There are plenty of teachers out there who land up teaching their own children at some point during their child’s education career. And quite frankly, I don’t know how they do it! I mean, if I had to teach my own child in the classroom, I’m sure I’d make it work. But, OHMYGOODNESS, it would be hard!
Case in point: I was volunteering in the writing center of Isabelle’s preschool classroom yesterday. I was there to work with the kids on their writing journals. Only one student is in the emerging stage of writing where she’s attempting phonetic spelling on the page. (#notmykid) The rest are drawing pictures and dictating to me.
Isabelle entered the writing center about 15 minutes into writing time. But she wasn’t ready to work. She was more interested in chatting than writing. So I got tough. I insisted she write her story (for which she claimed she had no ideas even after we thought of some things she could write about). She stood up and bothered her friend at the table who was trying to draw the people in her story. She wanted to talk to us rather than work. I knew what I had to do. I told her to “leave and come back” when she was ready to write.
She was NOT happy.
I remained firm. “Just because you’re my kid doesn’t mean you can do whatever you want when you come over here to work with me.”
She muttered, “But Mommy…”
“No,” I cut her off. “If you need to think of me as Stacey when I’m in the classroom, then do that. But you have to come back when you’re ready to write.”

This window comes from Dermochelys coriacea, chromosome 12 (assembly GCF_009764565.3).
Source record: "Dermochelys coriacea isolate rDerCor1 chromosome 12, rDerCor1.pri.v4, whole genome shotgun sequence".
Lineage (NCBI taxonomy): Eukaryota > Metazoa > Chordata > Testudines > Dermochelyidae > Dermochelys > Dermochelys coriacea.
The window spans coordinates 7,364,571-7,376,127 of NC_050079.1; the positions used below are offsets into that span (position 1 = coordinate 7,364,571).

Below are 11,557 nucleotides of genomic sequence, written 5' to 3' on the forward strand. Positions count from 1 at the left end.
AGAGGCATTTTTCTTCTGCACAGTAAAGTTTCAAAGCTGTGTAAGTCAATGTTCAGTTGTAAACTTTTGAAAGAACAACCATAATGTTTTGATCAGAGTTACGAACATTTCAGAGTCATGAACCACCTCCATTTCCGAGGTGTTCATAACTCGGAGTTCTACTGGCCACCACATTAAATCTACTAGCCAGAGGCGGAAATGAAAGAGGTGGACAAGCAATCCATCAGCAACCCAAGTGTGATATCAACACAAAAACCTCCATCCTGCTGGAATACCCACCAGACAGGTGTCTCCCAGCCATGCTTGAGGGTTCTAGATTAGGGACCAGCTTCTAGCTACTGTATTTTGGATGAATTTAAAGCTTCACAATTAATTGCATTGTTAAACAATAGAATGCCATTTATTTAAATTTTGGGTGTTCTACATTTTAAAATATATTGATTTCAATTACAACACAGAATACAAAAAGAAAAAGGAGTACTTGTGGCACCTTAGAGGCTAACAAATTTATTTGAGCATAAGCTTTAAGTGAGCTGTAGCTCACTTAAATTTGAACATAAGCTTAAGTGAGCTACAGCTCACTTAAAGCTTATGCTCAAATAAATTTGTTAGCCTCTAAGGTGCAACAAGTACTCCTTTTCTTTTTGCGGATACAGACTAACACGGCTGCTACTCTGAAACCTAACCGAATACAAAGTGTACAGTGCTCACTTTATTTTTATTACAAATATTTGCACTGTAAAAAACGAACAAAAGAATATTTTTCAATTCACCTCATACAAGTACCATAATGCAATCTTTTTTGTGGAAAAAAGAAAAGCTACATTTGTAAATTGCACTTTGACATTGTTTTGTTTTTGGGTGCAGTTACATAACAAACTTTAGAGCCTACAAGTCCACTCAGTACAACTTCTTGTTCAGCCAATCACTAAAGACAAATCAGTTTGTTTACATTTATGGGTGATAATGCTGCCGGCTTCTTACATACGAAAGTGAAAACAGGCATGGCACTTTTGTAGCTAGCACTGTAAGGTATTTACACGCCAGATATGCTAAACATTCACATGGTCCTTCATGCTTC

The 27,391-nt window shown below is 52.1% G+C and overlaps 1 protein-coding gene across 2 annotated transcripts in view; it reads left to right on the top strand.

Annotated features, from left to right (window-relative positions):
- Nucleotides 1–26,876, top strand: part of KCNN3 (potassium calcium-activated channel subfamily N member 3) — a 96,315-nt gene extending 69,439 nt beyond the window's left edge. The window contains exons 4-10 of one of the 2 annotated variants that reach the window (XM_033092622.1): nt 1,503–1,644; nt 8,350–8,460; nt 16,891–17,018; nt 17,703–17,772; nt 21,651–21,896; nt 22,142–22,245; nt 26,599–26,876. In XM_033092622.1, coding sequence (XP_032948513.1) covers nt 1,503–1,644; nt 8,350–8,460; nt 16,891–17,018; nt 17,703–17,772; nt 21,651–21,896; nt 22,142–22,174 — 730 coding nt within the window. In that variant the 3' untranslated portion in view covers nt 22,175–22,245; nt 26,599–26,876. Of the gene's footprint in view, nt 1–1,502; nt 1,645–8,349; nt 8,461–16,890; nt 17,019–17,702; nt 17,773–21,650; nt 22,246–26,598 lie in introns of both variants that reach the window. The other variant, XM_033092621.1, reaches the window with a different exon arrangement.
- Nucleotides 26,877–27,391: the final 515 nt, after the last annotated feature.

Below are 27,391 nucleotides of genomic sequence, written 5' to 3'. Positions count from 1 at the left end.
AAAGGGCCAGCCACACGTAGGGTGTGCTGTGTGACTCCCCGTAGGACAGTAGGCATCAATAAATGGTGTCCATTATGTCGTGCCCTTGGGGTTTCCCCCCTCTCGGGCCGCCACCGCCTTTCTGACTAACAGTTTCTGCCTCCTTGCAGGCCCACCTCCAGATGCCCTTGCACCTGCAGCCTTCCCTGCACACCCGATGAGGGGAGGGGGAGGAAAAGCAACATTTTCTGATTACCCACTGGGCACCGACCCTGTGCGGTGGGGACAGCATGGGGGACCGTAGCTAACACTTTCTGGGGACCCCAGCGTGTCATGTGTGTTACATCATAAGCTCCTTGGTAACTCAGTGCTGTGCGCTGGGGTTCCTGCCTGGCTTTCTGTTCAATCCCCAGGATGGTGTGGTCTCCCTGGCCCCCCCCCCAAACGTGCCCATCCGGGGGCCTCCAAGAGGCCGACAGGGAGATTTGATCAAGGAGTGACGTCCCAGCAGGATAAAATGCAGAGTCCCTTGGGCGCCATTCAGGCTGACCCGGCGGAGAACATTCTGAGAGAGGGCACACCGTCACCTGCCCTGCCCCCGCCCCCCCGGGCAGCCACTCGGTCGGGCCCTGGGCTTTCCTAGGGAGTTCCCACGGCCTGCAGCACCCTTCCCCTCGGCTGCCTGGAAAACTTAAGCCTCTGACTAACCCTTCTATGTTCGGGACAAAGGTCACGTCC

She sulked her way out of the writing center. Eventually (i.e., ten minutes later), she returned with a better attitude.
However, she wasn’t committed to her journal like she has been in the past classroom visits. Her drawing was sloppy; not at all like the writing she’s been producing at home when she voluntarily sits down to “write.”
After she dictated her story to me, I asked her, “Was this your best work?”
“No,” she replied.
“You’re right. It’s not your best work. I know you’re capable of telling stories and drawing pictures. You will do better than this the next time I come in, right?”
Tears welled up in her blueberry eyes. This time, the waterworks affected me. I dropped the teacher side of me and became Mommy again. I drew her close and hugged her. “I know you will do better next Monday when I come in. You have so many stories to tell. We’ll write more at home this week. Okay?”
She nodded and walked off to the puzzle area. When it came time for me to leave, she didn’t give me her usual hug. In fact, she didn’t even gaze up from her puzzle when I came by to say good-bye. Great, my kid hates me now. But I didn’t push it. I talked with her teachers about something unrelated and walked away.
I spent the next few hours feeling miserable about how writing time went this morning. Was I mean or firm? (I decided on firm. I wouldn’t have let another kid goof-off like she was. She thought she could get away with it because I’m her mom.) Either way, I felt terrible.
I pondered how I would respond if she were still upset with me as I drove back to school in the afternoon. Would I apologize? Would we talk it out?
Moments after crossing the threshold of the classroom door, I was greeted by a mega-watt smile and a big hug. Apparently, we were going to just move on!